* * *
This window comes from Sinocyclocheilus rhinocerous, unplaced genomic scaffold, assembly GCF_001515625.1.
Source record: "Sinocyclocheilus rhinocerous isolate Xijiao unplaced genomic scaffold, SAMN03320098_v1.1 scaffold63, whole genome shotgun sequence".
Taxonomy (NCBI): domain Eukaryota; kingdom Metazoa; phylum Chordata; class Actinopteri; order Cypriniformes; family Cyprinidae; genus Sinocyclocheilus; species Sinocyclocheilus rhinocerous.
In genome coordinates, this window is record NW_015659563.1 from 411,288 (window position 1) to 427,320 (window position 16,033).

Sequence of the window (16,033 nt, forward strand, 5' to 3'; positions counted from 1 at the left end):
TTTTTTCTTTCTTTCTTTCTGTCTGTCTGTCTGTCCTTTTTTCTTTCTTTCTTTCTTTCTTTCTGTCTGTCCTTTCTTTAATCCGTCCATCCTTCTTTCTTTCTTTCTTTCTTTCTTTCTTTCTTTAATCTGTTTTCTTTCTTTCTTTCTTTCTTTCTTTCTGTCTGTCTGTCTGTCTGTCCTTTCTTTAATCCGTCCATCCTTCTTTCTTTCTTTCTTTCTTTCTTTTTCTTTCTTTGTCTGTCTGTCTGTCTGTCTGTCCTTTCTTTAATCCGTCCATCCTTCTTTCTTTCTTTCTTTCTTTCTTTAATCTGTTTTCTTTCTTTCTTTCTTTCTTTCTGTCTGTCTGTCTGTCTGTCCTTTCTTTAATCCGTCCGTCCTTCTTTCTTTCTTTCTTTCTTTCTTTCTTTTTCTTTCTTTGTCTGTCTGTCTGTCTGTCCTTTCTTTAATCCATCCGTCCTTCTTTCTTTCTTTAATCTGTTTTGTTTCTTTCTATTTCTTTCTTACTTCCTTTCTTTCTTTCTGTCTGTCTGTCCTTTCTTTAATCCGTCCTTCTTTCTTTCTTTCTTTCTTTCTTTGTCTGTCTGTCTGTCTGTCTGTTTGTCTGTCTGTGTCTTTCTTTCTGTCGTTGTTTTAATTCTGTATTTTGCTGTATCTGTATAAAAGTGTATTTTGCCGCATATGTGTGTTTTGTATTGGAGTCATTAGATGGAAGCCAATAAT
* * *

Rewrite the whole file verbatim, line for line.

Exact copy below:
This window comes from Sinocyclocheilus rhinocerous, unplaced genomic scaffold, assembly GCF_001515625.1.
Source record: "Sinocyclocheilus rhinocerous isolate Xijiao unplaced genomic scaffold, SAMN03320098_v1.1 scaffold63, whole genome shotgun sequence".
Taxonomy (NCBI): domain Eukaryota; kingdom Metazoa; phylum Chordata; class Actinopteri; order Cypriniformes; family Cyprinidae; genus Sinocyclocheilus; species Sinocyclocheilus rhinocerous.
In genome coordinates, this window is record NW_015659563.1 from 411,288 (window position 1) to 427,320 (window position 16,033).

Sequence of the window (16,033 nt, forward strand, 5' to 3'; positions counted from 1 at the left end):
TTTTTTCTTTCTTTCTTTCTGTCTGTCTGTCTGTCCTTTTTTCTTTCTTTCTTTCTTTCTTTCTGTCTGTCCTTTCTTTAATCCGTCCATCCTTCTTTCTTTCTTTCTTTCTTTCTTTCTTTCTTTAATCTGTTTTCTTTCTTTCTTTCTTTCTTTCTTTCTGTCTGTCTGTCTGTCTGTCCTTTCTTTAATCCGTCCATCCTTCTTTCTTTCTTTCTTTCTTTCTTTTTCTTTCTTTGTCTGTCTGTCTGTCTGTCTGTCCTTTCTTTAATCCGTCCATCCTTCTTTCTTTCTTTCTTTCTTTCTTTAATCTGTTTTCTTTCTTTCTTTCTTTCTTTCTGTCTGTCTGTCTGTCTGTCCTTTCTTTAATCCGTCCGTCCTTCTTTCTTTCTTTCTTTCTTTCTTTCTTTTTCTTTCTTTGTCTGTCTGTCTGTCTGTCCTTTCTTTAATCCATCCGTCCTTCTTTCTTTCTTTAATCTGTTTTGTTTCTTTCTATTTCTTTCTTACTTCCTTTCTTTCTTTCTGTCTGTCTGTCCTTTCTTTAATCCGTCCTTCTTTCTTTCTTTCTTTCTTTCTTTGTCTGTCTGTCTGTCTGTCTGTTTGTCTGTCTGTGTCTTTCTTTCTGTCGTTGTTTTAATTCTGTATTTTGCTGTATCTGTATAAAAGTGTATTTTGCCGCATATGTGTGTTTTGTATTGGAGTCATTAGATGGAAGCCAATAAT